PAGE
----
The Fed cut rates yesterday. Or was it the day before?
Visitors to this sunburned country are often confused. At least, this visitor is.
‘What time is it?’ he wants to know. ‘What day is it? What day is it in the rest of the world?’
He has a hard time getting his bearings. He can’t sleep at night, and can’t stay awake during the day. He looks for the North and finds the sun shining in his face. The trees are peculiar looking things that seem to be shedding…the cars are on the wrong side of the road…and the taxi-drivers want him to sit in the front seat.
It is particularly confusing because, otherwise, it seems so familiar.
Yesterday, we drove out to the Yarra Valley. Melbourne is usually ranked as one of the most livable cities in the world. We can see why. The houses are cute…many with double-decker porches and wrought iron trim. The place is clean…safe…and easy to get around.
Down in St. Kilda, it seems like a beach resort, with crowds filling the bars and restaurants, and young people gaily and drunkenly cavorting in the streets. In fact, our only reproach is that the city is relentlessly casual, like Florida or California.
Out at the Tarrawarra winery, it looks more like the Shenandoah Valley. The country is beautiful, open…with horses and vineyards…and friendly people serving up so many wine samples we had to lie down.
“This place is not that different from the United States and Britain,” says our man on the scene, Dan Denning. “It’s really the same story. Lots of debt. High asset prices. People who’ve bought houses they really can’t afford, counting on price increases to save them. So far, they’ve done well…very well. Australia hasn’t had a recession in 16 years.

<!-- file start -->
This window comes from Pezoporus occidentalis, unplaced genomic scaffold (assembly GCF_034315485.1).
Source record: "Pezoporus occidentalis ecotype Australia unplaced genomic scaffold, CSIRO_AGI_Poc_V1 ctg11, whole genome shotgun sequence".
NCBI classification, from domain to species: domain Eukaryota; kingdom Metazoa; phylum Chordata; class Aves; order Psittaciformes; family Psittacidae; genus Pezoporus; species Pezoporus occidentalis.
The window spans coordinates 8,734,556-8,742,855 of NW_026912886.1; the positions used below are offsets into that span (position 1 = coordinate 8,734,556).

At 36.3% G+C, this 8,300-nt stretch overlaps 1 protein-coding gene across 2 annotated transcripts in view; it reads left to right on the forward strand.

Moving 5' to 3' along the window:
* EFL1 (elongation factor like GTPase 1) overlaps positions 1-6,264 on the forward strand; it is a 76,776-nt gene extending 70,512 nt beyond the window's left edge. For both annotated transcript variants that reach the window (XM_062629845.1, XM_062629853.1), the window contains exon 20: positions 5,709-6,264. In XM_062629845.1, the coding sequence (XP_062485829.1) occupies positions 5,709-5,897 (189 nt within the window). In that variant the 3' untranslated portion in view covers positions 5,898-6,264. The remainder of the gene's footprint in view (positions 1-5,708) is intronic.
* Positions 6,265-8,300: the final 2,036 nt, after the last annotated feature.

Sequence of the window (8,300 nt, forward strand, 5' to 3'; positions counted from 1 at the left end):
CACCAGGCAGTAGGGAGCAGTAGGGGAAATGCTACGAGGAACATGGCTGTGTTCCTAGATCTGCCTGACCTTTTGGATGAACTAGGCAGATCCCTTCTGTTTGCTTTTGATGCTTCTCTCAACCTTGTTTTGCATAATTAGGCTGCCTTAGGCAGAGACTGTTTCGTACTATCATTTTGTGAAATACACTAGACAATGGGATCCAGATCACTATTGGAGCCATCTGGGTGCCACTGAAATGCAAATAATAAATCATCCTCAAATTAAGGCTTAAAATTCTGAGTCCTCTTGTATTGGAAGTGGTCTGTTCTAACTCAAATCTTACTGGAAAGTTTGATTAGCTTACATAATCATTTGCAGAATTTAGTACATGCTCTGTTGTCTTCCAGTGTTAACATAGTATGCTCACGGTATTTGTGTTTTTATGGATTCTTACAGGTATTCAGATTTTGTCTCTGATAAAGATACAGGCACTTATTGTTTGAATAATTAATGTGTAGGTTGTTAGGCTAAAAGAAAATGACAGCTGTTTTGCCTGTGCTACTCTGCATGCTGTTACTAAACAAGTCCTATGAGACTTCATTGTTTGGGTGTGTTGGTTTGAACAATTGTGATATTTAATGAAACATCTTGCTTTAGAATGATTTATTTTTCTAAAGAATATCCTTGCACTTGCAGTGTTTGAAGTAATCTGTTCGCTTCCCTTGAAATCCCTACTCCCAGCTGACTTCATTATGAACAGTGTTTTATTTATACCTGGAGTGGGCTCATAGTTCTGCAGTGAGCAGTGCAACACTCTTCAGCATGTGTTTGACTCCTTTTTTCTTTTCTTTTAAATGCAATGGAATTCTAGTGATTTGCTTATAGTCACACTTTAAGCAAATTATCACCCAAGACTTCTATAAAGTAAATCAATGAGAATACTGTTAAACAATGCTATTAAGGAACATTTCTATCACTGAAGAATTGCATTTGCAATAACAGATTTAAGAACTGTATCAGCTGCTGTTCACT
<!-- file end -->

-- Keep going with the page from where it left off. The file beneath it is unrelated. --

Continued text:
“All the Anglo-Saxon economies are similar – in that they all depend on consumer spending and have a lot of debt. But Australia – and Canada, too – have a great advantage. Especially Australia, because it’s so close to Asia. This is where the Chinese buy their raw materials. It’s a resource economy, not simply a consumer economy. Australians have gotten rich as prices of raw materials have gone up, especially out in Western Australia. And as long as the Chinese keep ordering resources, prices are probably going to keep going up…and the Australians are going to keep making money. But that’s the big question. If US consumers stop buying, the Chinese aren’t going to need so many raw materials.”
US consumers buy one-fifth of everything the whole world sells. And US consumers are feeling the effects of lower housing prices. As prices fall, the average person’s net worth goes down…and with it goes his desire to buy.
“But wait,” said a man at our get-together the other night. “There are about 3 billion people in Asia. And right now, the Chinese government is encouraging domestic demand. They have plenty of potential demand in Asia. They just have to tap into it. Even if the US stops buying, it shouldn’t hurt the Chinese economy for very long. They’ll still want houses and refrigerators…which means, they’re going to want to buy copper and iron ore from us here in Oz. I think we’ve got a long
boom still ahead of us here.”
Maybe so. But our guess is that the Australians may have a short bust in front of them too.
Markets and Money